Recently, Jaya Jha had a bad experience recruiting programmers for her company. She set up an online test for the interviewees and they cheated (googled the results on the internet.) For her, it was an ethical problem. It seems that some people told her to ignore the incident and interview these candidates anyway. She chose not to.
While this may have been an ethical issue for her, to me it raises a different question. Why do interviewers ask questions whose answers can be easily googled anyway?
To some extent, this is a hangover from our pre-internet, information-scarce world. I've had the good fortune (?) or having living memory of both worlds. Back in middle school, all we had was a single non-networked PC with the Turbo C++ compiler on it. It came with a function reference. We had a few C++ books in our school library. In those days, it was important to remember the nook and crannies of the language we were using, API references and compiler quirks. If you were stuck, you were stuck. You had to wait a day or two before you could go to the library and consult a precious language reference.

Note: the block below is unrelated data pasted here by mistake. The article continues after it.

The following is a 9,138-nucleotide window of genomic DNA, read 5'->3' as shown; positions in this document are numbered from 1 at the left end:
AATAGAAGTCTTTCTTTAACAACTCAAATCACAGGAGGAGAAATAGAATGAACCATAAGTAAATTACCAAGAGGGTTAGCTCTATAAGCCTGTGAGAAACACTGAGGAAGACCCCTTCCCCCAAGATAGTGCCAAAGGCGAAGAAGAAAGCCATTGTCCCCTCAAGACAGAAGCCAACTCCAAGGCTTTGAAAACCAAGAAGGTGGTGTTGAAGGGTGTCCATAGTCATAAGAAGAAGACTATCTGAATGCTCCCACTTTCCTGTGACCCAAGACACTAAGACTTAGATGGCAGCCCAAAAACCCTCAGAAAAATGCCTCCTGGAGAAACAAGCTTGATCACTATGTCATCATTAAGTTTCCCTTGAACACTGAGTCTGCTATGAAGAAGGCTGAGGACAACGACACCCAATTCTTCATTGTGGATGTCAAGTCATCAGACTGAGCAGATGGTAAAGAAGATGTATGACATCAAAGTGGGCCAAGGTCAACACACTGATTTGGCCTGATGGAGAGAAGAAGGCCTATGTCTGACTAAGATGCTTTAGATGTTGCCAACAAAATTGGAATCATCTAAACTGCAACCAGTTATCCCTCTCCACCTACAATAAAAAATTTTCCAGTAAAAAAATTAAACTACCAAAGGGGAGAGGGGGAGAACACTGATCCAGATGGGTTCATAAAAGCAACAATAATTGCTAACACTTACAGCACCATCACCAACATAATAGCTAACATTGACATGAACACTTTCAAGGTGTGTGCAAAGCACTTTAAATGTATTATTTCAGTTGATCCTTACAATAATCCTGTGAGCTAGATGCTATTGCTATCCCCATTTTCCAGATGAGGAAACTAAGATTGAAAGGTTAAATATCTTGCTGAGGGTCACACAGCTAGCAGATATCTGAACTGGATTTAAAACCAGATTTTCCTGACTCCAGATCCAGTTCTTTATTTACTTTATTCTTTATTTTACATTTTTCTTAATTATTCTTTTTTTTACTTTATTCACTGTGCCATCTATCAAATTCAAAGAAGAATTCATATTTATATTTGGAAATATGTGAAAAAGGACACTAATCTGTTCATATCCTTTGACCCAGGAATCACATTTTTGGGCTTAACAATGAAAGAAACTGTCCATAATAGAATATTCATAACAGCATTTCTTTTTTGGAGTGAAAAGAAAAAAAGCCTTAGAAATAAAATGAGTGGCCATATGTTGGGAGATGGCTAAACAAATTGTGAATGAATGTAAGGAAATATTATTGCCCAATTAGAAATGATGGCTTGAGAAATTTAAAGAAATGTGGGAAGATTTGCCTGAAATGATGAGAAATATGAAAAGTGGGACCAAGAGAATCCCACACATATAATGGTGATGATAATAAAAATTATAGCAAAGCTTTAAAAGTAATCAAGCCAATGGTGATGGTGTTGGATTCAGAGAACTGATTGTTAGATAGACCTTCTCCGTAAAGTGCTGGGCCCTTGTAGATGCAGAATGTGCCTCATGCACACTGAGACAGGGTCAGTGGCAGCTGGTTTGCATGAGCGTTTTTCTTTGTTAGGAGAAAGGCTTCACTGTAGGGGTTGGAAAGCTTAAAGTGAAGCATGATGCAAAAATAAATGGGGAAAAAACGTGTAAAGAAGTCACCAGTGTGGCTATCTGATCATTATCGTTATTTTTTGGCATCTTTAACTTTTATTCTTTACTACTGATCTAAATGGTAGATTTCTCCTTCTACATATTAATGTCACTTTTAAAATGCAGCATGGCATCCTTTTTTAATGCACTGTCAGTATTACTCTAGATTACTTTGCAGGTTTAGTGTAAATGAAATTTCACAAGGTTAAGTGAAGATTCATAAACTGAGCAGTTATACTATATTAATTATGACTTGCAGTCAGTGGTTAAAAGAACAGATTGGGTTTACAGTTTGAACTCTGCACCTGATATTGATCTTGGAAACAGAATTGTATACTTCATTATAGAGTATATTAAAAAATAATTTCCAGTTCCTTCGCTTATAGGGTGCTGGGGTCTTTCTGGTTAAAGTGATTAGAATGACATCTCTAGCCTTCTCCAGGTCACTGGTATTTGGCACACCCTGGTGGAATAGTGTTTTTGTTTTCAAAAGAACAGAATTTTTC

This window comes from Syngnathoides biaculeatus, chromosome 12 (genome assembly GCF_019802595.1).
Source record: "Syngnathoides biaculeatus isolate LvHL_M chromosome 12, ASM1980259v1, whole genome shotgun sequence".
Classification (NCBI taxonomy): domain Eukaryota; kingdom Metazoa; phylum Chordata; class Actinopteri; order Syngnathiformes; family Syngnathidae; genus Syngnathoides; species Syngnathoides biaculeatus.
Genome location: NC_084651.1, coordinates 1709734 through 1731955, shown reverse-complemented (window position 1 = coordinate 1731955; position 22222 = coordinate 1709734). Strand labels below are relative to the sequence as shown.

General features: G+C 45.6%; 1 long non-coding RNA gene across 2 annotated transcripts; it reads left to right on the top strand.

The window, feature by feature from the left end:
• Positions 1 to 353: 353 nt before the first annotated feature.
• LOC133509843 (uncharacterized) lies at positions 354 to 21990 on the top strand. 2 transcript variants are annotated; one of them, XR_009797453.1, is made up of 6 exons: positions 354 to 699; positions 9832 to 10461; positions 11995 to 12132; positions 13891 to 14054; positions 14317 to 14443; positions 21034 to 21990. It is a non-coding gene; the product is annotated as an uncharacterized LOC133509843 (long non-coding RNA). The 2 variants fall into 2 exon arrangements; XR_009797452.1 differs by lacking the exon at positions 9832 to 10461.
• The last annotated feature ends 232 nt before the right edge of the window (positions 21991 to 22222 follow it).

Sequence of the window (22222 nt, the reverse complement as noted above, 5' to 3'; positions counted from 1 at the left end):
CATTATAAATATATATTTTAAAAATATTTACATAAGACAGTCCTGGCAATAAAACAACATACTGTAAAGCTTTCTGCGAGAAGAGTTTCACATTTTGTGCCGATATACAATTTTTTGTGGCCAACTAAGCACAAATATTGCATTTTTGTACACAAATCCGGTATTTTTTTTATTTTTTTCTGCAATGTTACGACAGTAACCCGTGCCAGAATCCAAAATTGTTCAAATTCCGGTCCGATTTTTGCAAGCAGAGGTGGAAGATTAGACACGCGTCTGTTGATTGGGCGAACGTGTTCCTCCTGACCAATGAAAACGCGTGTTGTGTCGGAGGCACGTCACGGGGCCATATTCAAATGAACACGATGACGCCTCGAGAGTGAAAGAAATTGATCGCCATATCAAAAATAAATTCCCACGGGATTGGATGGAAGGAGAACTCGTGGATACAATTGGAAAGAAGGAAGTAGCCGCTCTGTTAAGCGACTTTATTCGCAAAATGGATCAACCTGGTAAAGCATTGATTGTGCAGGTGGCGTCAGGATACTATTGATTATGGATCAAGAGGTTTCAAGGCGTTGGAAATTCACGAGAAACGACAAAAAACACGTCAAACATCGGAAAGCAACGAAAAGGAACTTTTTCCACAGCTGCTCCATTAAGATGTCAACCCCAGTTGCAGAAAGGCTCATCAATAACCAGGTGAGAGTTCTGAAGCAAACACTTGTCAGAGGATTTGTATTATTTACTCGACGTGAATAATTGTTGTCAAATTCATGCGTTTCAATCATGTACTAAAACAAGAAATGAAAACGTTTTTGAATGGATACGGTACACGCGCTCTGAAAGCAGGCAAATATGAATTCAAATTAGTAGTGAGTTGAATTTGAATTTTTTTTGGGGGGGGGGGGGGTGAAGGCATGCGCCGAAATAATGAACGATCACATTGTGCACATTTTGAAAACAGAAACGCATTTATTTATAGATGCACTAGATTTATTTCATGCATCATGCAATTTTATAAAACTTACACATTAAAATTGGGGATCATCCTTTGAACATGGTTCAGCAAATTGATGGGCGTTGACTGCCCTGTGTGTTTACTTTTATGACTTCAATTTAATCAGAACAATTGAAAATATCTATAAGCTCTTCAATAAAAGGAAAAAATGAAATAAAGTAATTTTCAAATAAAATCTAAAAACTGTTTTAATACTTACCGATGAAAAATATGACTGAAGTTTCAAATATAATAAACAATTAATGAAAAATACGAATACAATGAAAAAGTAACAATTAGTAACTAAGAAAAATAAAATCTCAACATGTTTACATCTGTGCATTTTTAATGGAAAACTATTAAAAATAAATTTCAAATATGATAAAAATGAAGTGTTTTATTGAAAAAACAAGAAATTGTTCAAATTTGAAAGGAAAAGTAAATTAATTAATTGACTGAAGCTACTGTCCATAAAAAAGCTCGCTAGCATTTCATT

Times have changed. Programming today is mostly
googling StackOverflow. And while good memory always helps, it's not critical. What matters more is being able to make engineering and design judgments. What API among the multitude available should I use? Which language is suitable for a new project? How do I make my app more user friendly? How do I scale? How do I make my code more maintainable and scalable?
Silicon Valley has been struggling with this question for some time now. Even the Microsoft Interview is passe. Companies now look at patches and github accounts. Recruiting needs to get smarter.